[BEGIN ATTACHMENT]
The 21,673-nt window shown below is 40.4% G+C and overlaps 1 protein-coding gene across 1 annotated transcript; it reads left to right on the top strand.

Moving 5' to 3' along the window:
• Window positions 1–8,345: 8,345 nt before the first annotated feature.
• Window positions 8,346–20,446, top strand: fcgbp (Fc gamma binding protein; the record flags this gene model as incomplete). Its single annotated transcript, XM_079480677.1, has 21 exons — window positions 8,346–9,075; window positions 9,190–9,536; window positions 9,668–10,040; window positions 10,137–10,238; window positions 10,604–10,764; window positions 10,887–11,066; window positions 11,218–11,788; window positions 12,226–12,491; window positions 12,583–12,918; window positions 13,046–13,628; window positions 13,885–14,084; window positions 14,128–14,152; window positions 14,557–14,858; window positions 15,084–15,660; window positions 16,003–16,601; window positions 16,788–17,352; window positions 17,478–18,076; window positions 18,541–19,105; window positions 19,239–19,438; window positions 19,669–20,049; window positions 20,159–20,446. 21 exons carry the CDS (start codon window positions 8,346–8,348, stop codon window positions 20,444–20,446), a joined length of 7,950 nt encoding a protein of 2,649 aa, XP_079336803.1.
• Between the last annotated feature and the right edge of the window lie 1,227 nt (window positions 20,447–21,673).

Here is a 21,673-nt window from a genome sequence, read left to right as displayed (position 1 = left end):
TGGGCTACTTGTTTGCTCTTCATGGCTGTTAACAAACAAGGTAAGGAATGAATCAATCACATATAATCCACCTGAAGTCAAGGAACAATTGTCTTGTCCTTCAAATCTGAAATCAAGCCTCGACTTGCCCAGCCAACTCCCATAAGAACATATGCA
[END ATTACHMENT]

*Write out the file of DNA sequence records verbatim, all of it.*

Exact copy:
The 21,673-nt window shown below is 40.4% G+C and overlaps 1 protein-coding gene across 1 annotated transcript; it reads left to right on the top strand.

Moving 5' to 3' along the window:
• Window positions 1–8,345: 8,345 nt before the first annotated feature.
• Window positions 8,346–20,446, top strand: fcgbp (Fc gamma binding protein; the record flags this gene model as incomplete). Its single annotated transcript, XM_079480677.1, has 21 exons — window positions 8,346–9,075; window positions 9,190–9,536; window positions 9,668–10,040; window positions 10,137–10,238; window positions 10,604–10,764; window positions 10,887–11,066; window positions 11,218–11,788; window positions 12,226–12,491; window positions 12,583–12,918; window positions 13,046–13,628; window positions 13,885–14,084; window positions 14,128–14,152; window positions 14,557–14,858; window positions 15,084–15,660; window positions 16,003–16,601; window positions 16,788–17,352; window positions 17,478–18,076; window positions 18,541–19,105; window positions 19,239–19,438; window positions 19,669–20,049; window positions 20,159–20,446. 21 exons carry the CDS (start codon window positions 8,346–8,348, stop codon window positions 20,444–20,446), a joined length of 7,950 nt encoding a protein of 2,649 aa, XP_079336803.1.
• Between the last annotated feature and the right edge of the window lie 1,227 nt (window positions 20,447–21,673).

Here is a 21,673-nt window from a genome sequence, read left to right as displayed (position 1 = left end):
TGGGCTACTTGTTTGCTCTTCATGGCTGTTAACAAACAAGGTAAGGAATGAATCAATCACATATAATCCACCTGAAGTCAAGGAACAATTGTCTTGTCCTTCAAATCTGAAATCAAGCCTCGACTTGCCCAGCCAACTCCCATAAGAACATATGCA